Great starting place f...
Great starting place for those seeking to overcome their mind created hardships. This book served as a stepping stone to a much more spirtual path for me. Prior to this spirtuality was something I felt was for people who needed answers from someone else, this helped me realize that sprituality was something I could find inside of myself.
DO NOT READ THIS BOOK....
DO NOT READ THIS BOOK... if you're trying to learn how to be happier. Read Meditation for Beginner's by Jack Kornfield and Mindfulness in Plain English by Bhante Gunaratana. Both of those will actually give you practical advice for how to be happier. Hint: it involves sitting and getting to know yourself. READ THIS BOOK... if you have a lot of time to burn and a high tolerance for woo. If you're willing to wade through way too many words, many of them nonsense, then this is provides a decent description of "enlightenment". Which isn't really anything special, it's just being right here, right now. It's sad that that is such a rare experience but while Tolle is obviously there it's equally obvious that he doesn't know how he got there and has no clue how to get you there. The meditation books mentioned at the top of this review will actually tell you how to get where Tolle's at. NOTE... I feel like two stars is kind of generous for this. He seems sincere but there's so much nonsense and no practical advice. I didn't hate it, I feel really frustrating that he'll distract so many people with "advice" that boils down to "just be happy". If it were that easy we'd all have done it already.
I understand that many...
I understand that many others have learned a lot from this book, and while I don't want to belittle their experiences, I find Tolle's brand of mystical hoohah unenchanting. As far as I can glean, he has absolutely no authority from which to be writing his books, except that he once experienced a great deal of anxiety and has learned how to deal with it. Instead of focusing on practical strategies, he employs a method of constantly pointing to an achievable future (an interesting contradiction with the book's central message of focusing on the "now"): he always says, "You can't understand being; it's too big. But someday, you can." It is helpful to think about how we let our minds obsess over past events and future possibilities, but that is one of the only practical nuggets this book emphasizes, and still, he cites this as more of a conceptual/life lesson than as part of a coherent practice. For people interested in this type of message, I'd recommend all of Thict Nhat Hahn's books; Hahn focuses on practical behaviors and strategies people can use in order to become more mindful throughout their daily lives. Having lived in monasteries since his teenage years, lived in exile for many of his years, opened a center dedicated to mindfulness, and practiced his beliefs for a lifetime, I see him as a much more grounded teacher, one who is putting his publications' reapings to great societal use, rather than personal profit.
I wouldnt deny that t...
I wouldn't deny that this can be helpful, or that it helped me in the past. It certainly holds potential for people who don't read this sort of thing, assuming that they aren't dead-set against it. But Tolle is very particular, and he tends to be very certain that the perennial tradition should be boiled down to exactly the shape that he thinks is right- no more no less. And especially no more. His nontribal attitude is very appealing, but he has essentially the religious mind without the tribal layer, which is not an unmixed blessing.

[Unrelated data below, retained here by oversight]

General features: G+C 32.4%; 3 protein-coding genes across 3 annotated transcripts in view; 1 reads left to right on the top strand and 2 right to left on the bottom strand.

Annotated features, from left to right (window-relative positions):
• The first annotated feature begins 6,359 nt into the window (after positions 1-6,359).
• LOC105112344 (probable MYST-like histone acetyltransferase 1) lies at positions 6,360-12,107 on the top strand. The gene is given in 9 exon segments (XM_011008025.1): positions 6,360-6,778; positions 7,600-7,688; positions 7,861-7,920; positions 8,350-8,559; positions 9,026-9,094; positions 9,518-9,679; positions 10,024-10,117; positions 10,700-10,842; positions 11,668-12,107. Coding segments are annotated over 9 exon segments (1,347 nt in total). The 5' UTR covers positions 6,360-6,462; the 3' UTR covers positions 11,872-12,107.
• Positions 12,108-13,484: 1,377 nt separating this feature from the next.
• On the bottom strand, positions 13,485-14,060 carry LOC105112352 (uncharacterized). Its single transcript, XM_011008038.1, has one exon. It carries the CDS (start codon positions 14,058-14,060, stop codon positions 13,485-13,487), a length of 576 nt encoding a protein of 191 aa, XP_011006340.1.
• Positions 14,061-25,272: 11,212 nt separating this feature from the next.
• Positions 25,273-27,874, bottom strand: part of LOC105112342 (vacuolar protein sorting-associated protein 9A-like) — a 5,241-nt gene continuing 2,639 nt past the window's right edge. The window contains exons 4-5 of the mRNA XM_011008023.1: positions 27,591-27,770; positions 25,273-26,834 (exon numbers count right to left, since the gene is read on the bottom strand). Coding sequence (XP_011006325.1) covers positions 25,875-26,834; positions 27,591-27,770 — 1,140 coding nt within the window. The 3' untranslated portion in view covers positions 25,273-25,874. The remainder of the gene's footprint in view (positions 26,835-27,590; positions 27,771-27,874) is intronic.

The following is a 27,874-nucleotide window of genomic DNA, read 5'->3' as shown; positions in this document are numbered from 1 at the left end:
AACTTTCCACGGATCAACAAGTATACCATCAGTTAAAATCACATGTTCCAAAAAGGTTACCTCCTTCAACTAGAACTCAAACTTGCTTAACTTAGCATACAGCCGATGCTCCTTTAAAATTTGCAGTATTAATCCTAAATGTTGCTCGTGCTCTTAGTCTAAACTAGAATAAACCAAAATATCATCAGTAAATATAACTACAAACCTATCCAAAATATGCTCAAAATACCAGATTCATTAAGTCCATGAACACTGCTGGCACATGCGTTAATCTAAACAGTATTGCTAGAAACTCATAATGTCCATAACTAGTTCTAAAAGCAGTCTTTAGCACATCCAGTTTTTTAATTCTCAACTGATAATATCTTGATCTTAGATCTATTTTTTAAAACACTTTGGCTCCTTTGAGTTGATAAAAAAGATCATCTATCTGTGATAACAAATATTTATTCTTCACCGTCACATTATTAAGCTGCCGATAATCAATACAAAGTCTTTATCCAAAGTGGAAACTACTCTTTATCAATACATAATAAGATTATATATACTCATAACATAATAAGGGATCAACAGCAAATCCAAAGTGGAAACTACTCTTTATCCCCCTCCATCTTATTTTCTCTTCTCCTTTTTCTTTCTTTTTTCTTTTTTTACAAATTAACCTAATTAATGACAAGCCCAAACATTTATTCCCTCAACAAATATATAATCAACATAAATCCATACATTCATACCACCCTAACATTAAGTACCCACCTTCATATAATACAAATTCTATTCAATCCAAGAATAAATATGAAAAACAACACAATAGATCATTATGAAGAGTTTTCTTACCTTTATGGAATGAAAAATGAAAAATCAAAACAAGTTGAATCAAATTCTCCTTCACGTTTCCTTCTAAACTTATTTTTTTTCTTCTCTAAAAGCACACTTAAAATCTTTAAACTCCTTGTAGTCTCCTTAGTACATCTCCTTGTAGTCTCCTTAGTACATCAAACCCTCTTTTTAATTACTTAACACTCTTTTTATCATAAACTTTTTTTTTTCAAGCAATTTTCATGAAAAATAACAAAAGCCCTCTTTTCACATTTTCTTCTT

Yes, this is a good bo...
Yes, this is a good book. A good Buddhist book, about achieving enlightenment. About already being enlightened, and recognizing this fact. It's full of words which take you there, and I found myself writing some of them down in my notebook. However, by the end of the Tolle's book, I was a bit bored. I was muttering, "Okay, I think I get it already." The words can sometimes be dry, considering the subject matter is letting go of time entirely and entering a state of cosmic bliss. My favorite part was the beginning, the story of how Tolle woke up one day, after days of being totally fed up with life, and just leaped into his transformation. And then he tries to explain exactly how to do it, and sometimes this works, but sometimes it's less effective than being hit on the head with a ping-pong ball.
This has been a fantas...
This has been a fantastic book. Through this book I have learned to see myself and where I am in my life in an entirely new light. I'm going to have to read it again. I am certain that there is more to be gleaned."The more you are focused on 'time' past and future the more you miss the now (the present).The eternal present is the space in which your whole life unfolds. Life is now."Eckhart Tolle - The Power of NowThere are some eternal truths to be learned from these concepts.
Im sure this book has...
I'm sure this book has a lot of amazing reviews and I doubt I could write a praise that has not already been raised about this work. I took a long time to pick this particular book up, but I'm glad I did because the author has a gift in the way e explains what are often difficult concepts to master or understand. I don't know if I agree with or believe everything he states in this book, but I am willing to give some of it a try and see where it takes me. I suppose if you take one thing away from the book it would be to practice the ability to bring yourself fully in the present throughout each day. This is one of those books you can buy and read but won't be particularly meaningful for you unless your at a place in which you are open and ready for it. Anyhow, I cannot recommend it high enough.